Dream Vision: Film and Theatre of the Mind

Film and Dreamscreen

 Consider your origin; you were not born to live like brutes, but to follow virtue and knowledge.
- Dante, The Divine Comedy

We can think of dreams as internal movies, with images projected onto a dreamscreen within the theatre of the mind. As with literary narratives or screenplays, themes or subjects of dreams can be categorized into genres. Dream research provides access to individual and national dreamscreens and their dream visions, myths and fictions.

The International Institute for Dream Research (IIDR) website is organized to evoke a virtual drive-in theatre, where the movies we are watching are the very stuff our dreams are made.

It is meant to be seen as a descendant of the allegory of Plato's cave; our dreams, our shared texts and the site itself are all "virtual reality" - just like the shadow images on the cave wall. But how we view the movies, and the discussions we have about them, and the dreams we dream about them, tell us much about who we are.

The Canadian literary critic Northrop Frye in Educated Imagination observes that "Art according to Plato, is a dream for awakened minds, a work of imagination withdrawn from ordinary life, dominated by the same forces that dominate the dream, and yet giving us a perspective and dimension on reality that we don't get from any other approach to reality.... This is the myth-making power of the human mind, which throws up and dissolves one civilization after another."

The website is designed as a mythopoetic labyrinthine road, an oneiric (dream) journey into the darkness in search of the light which is the central guiding metaphor of all western literature, life writing and dreaming. The story of history begins with humanities fall from plenitude , and whose shattered fragments generate humanities need for narrative and interpretation. The quest for the centre is analogous to entering into a literary labyrinth. The allegorical centre represents the need to find ones' way back to the poetic spirit and the garden. Following this poetic train of thought one finds in Christian mythology the labyrinth can be decerned in the narrative of Percival's search for the grail. Judaism (ie via the Kabbalah) and Islam believe that dream vision provides a stairway to heaven.

The IIDR has attempted to trace the outlines of this poetic cosmological labyrinth and the allegory of the human journey from darkness to light. The dream makes visible and audible the allegorical codes of cultural inheritance and production of meaning and life writing, specifically romance, comedy, tragedy and satire. As a hypertext (nodes, linkages) the dream interpretations section is intended to bring into focus the rites of passage and communicative pathways of the allegorical production of meaning within the cultural stages of everyday life. The Dream Visions found in the interpretations section represent and reflect the communal poetic currents of enchantment and disenchantment.

When the theatric spell of enchantment of communal living fails, disillusionment with social reality is the result. Disillusionment and alienation effects are unconsciously acted out on the communal dreamscreen and more consciously expressed through psychopathology, poetry, theatre and film. In the archive of dreams the IIDR has collected there is a growing multitude of national social problems found in dreams which include; rape, abuse, addictions, violence, crime, corruption, fear, prejudice, conflict of right to life versus freedom of choice, pornography, hate crimes, conspicuous consumption, alienation, militarism, cultural and media imperialism etc.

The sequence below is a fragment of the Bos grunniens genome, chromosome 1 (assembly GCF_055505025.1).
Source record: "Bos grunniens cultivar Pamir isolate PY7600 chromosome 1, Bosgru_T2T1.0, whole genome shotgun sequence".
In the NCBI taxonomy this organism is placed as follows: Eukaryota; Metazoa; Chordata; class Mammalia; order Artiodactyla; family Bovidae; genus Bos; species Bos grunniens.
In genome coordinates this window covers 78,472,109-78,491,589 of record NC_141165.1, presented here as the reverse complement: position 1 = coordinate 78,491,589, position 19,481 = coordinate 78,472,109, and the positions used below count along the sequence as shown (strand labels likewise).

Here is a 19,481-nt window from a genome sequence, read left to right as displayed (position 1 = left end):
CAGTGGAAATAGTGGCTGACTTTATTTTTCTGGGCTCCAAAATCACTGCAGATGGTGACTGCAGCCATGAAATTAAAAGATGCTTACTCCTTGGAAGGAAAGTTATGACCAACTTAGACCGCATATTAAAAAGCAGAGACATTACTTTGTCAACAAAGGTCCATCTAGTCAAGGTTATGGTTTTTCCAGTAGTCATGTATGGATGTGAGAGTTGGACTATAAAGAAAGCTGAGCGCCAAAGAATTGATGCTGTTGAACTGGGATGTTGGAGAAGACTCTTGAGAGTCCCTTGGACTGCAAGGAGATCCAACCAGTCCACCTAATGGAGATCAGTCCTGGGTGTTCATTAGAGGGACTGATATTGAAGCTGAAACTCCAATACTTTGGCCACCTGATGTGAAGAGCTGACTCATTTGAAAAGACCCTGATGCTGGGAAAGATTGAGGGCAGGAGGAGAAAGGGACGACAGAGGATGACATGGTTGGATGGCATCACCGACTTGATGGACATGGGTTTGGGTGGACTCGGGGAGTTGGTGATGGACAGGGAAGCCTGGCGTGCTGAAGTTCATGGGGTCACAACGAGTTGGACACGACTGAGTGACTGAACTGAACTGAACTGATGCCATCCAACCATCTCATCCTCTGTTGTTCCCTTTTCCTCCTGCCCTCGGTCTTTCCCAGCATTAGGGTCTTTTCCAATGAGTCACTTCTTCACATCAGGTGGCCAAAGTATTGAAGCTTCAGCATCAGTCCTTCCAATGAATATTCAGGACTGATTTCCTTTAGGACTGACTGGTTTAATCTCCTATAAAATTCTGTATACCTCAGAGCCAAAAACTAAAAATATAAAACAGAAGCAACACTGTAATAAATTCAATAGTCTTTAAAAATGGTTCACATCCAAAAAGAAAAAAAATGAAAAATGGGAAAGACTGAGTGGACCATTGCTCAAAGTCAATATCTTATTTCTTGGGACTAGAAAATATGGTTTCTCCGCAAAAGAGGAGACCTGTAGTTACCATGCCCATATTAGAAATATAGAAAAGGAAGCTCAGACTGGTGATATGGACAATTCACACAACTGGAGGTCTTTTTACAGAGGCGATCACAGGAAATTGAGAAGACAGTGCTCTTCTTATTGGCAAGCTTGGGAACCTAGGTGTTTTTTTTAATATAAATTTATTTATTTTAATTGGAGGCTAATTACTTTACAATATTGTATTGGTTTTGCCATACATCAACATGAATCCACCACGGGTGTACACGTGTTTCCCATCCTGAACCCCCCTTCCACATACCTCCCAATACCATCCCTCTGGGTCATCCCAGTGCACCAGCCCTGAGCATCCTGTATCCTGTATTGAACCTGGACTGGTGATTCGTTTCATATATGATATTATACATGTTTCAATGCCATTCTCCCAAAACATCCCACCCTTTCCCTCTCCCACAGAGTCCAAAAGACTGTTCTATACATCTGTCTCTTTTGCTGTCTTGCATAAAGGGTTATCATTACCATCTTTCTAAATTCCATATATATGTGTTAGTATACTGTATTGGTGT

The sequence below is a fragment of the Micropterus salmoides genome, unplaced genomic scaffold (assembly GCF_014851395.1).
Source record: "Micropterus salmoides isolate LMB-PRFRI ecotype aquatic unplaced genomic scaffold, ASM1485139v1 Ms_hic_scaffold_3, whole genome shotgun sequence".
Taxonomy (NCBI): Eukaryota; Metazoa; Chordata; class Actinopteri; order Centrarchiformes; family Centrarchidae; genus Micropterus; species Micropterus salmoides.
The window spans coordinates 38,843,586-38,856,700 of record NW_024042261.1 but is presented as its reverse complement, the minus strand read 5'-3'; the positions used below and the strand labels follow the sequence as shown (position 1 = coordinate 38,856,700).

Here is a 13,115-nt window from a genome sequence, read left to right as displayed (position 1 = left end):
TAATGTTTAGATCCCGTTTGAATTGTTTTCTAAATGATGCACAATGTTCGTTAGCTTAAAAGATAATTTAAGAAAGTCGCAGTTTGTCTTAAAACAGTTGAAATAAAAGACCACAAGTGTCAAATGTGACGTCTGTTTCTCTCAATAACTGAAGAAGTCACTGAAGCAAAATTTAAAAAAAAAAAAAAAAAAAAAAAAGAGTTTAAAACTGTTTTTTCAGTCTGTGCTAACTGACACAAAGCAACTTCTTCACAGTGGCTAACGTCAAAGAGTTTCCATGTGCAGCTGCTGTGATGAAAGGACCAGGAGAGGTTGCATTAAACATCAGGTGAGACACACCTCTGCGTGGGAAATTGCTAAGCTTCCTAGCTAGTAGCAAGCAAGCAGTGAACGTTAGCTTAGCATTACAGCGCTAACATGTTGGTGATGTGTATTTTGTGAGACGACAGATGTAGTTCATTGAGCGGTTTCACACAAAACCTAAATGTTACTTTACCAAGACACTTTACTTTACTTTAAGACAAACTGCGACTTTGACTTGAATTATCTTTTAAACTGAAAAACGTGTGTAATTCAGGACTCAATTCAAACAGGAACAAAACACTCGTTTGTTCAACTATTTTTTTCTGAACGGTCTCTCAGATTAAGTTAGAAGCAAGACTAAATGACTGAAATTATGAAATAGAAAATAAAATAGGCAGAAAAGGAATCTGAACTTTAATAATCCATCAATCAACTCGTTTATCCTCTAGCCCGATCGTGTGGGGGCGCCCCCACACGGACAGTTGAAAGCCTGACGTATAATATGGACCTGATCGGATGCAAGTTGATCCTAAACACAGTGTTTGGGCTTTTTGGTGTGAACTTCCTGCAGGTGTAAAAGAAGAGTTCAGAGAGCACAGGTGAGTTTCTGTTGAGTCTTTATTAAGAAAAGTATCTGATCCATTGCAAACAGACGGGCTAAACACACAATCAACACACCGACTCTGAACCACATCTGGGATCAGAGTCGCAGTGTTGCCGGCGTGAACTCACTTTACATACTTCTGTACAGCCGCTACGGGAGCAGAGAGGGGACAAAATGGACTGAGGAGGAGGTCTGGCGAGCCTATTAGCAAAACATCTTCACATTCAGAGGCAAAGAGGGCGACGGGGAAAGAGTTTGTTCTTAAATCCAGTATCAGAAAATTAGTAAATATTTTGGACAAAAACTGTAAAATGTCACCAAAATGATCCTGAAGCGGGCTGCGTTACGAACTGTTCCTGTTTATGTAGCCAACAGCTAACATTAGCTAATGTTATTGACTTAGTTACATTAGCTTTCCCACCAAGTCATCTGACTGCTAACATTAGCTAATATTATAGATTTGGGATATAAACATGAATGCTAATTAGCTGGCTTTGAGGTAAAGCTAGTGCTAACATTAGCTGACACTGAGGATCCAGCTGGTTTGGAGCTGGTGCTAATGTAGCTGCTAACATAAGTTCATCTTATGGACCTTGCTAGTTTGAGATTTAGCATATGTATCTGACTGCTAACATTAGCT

So you are invited to enter the variety of theatres of the dream and dream visions and find in them a sublime and transcendental experience which allows you to go beyond the limits and confines of cultural imaginations allowing you to affirm your own creative dream vision. 


The IIDR website as the dream is designed as a virtual art form. Some literature that provides background to the artistic concepts employed for the website are provided below.

  • R G Collingwood, "Principles of Art"
  • Susanne Langer, "Mind: An Essay on Human Feeling"
  • Elisabeth Lenk, "Die Unbebwusste Gesellschaft" (The Unconscious Society)
  • Otto Rank, "Art and the Artist: Creative Urge and Personality Development"
  • Erich Neumann, "Art and the Creative Unconscious"
  • Walter Benjamin, "The Origin of German Tragic Drama"
  • A Boal, "The Theatre of the Oppressed"
  • M Bahktin, "The Dialogical Imagination"
  • Roland Barthes, "Mythologies"
  • Martin Buber, "I and Thou"
  • George Steiner, "After Babel: Aspects of Language and Translation"
  • Nancy M Malone, "Walking a Literary Labyrinth: A Spirituality of Reading"
  • Umberto Eco, "The Search for the Perfect Language"
  • Hugh Dalziel Duncan, "Communication and Social Order"
  • Robert T. Eberwein, "Film and the Dream Screen"
  • August Strindberg, "A Dream Play"
  • Pedro Calderon, "Life is a Dream"
All material Copyright 2006 International Institute for Dream Research. All rights reserved.